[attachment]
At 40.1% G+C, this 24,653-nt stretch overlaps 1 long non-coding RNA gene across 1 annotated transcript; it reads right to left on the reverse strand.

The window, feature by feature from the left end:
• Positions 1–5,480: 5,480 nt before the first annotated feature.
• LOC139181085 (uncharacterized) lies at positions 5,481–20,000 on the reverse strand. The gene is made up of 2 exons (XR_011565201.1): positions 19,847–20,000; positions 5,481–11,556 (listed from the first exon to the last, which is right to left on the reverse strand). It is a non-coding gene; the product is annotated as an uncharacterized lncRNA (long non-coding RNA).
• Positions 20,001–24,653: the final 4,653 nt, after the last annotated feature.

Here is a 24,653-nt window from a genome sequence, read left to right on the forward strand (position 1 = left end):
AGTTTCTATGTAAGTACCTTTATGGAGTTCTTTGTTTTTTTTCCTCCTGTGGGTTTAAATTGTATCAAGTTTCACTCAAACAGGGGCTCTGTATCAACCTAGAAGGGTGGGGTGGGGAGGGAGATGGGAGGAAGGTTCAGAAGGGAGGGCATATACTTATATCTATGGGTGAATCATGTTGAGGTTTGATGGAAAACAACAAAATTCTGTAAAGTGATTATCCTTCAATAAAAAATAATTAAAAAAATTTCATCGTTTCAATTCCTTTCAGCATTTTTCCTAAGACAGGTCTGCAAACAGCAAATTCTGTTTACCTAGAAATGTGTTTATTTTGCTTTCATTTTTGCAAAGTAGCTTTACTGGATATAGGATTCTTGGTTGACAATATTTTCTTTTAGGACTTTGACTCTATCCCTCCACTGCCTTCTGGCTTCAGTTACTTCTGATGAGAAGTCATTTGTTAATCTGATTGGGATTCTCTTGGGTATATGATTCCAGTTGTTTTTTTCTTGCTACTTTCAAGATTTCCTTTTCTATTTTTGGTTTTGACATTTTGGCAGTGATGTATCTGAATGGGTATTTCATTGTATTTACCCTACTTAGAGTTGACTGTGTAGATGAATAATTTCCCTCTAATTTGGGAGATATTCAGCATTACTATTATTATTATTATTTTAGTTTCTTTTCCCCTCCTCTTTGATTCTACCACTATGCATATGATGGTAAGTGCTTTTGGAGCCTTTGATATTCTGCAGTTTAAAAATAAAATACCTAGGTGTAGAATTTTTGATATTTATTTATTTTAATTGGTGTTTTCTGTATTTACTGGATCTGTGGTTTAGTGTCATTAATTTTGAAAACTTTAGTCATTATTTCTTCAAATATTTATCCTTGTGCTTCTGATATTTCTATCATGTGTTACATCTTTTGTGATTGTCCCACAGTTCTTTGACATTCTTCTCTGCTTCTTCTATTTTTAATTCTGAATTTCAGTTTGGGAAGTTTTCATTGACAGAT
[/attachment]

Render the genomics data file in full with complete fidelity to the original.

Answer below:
At 40.1% G+C, this 24,653-nt stretch overlaps 1 long non-coding RNA gene across 1 annotated transcript; it reads right to left on the reverse strand.

The window, feature by feature from the left end:
• Positions 1–5,480: 5,480 nt before the first annotated feature.
• LOC139181085 (uncharacterized) lies at positions 5,481–20,000 on the reverse strand. The gene is made up of 2 exons (XR_011565201.1): positions 19,847–20,000; positions 5,481–11,556 (listed from the first exon to the last, which is right to left on the reverse strand). It is a non-coding gene; the product is annotated as an uncharacterized lncRNA (long non-coding RNA).
• Positions 20,001–24,653: the final 4,653 nt, after the last annotated feature.

Here is a 24,653-nt window from a genome sequence, read left to right on the forward strand (position 1 = left end):
AGTTTCTATGTAAGTACCTTTATGGAGTTCTTTGTTTTTTTTCCTCCTGTGGGTTTAAATTGTATCAAGTTTCACTCAAACAGGGGCTCTGTATCAACCTAGAAGGGTGGGGTGGGGAGGGAGATGGGAGGAAGGTTCAGAAGGGAGGGCATATACTTATATCTATGGGTGAATCATGTTGAGGTTTGATGGAAAACAACAAAATTCTGTAAAGTGATTATCCTTCAATAAAAAATAATTAAAAAAATTTCATCGTTTCAATTCCTTTCAGCATTTTTCCTAAGACAGGTCTGCAAACAGCAAATTCTGTTTACCTAGAAATGTGTTTATTTTGCTTTCATTTTTGCAAAGTAGCTTTACTGGATATAGGATTCTTGGTTGACAATATTTTCTTTTAGGACTTTGACTCTATCCCTCCACTGCCTTCTGGCTTCAGTTACTTCTGATGAGAAGTCATTTGTTAATCTGATTGGGATTCTCTTGGGTATATGATTCCAGTTGTTTTTTTCTTGCTACTTTCAAGATTTCCTTTTCTATTTTTGGTTTTGACATTTTGGCAGTGATGTATCTGAATGGGTATTTCATTGTATTTACCCTACTTAGAGTTGACTGTGTAGATGAATAATTTCCCTCTAATTTGGGAGATATTCAGCATTACTATTATTATTATTATTTTAGTTTCTTTTCCCCTCCTCTTTGATTCTACCACTATGCATATGATGGTAAGTGCTTTTGGAGCCTTTGATATTCTGCAGTTTAAAAATAAAATACCTAGGTGTAGAATTTTTGATATTTATTTATTTTAATTGGTGTTTTCTGTATTTACTGGATCTGTGGTTTAGTGTCATTAATTTTGAAAACTTTAGTCATTATTTCTTCAAATATTTATCCTTGTGCTTCTGATATTTCTATCATGTGTTACATCTTTTGTGATTGTCCCACAGTTCTTTGACATTCTTCTCTGCTTCTTCTATTTTTAATTCTGAATTTCAGTTTGGGAAGTTTTCATTGACAGAT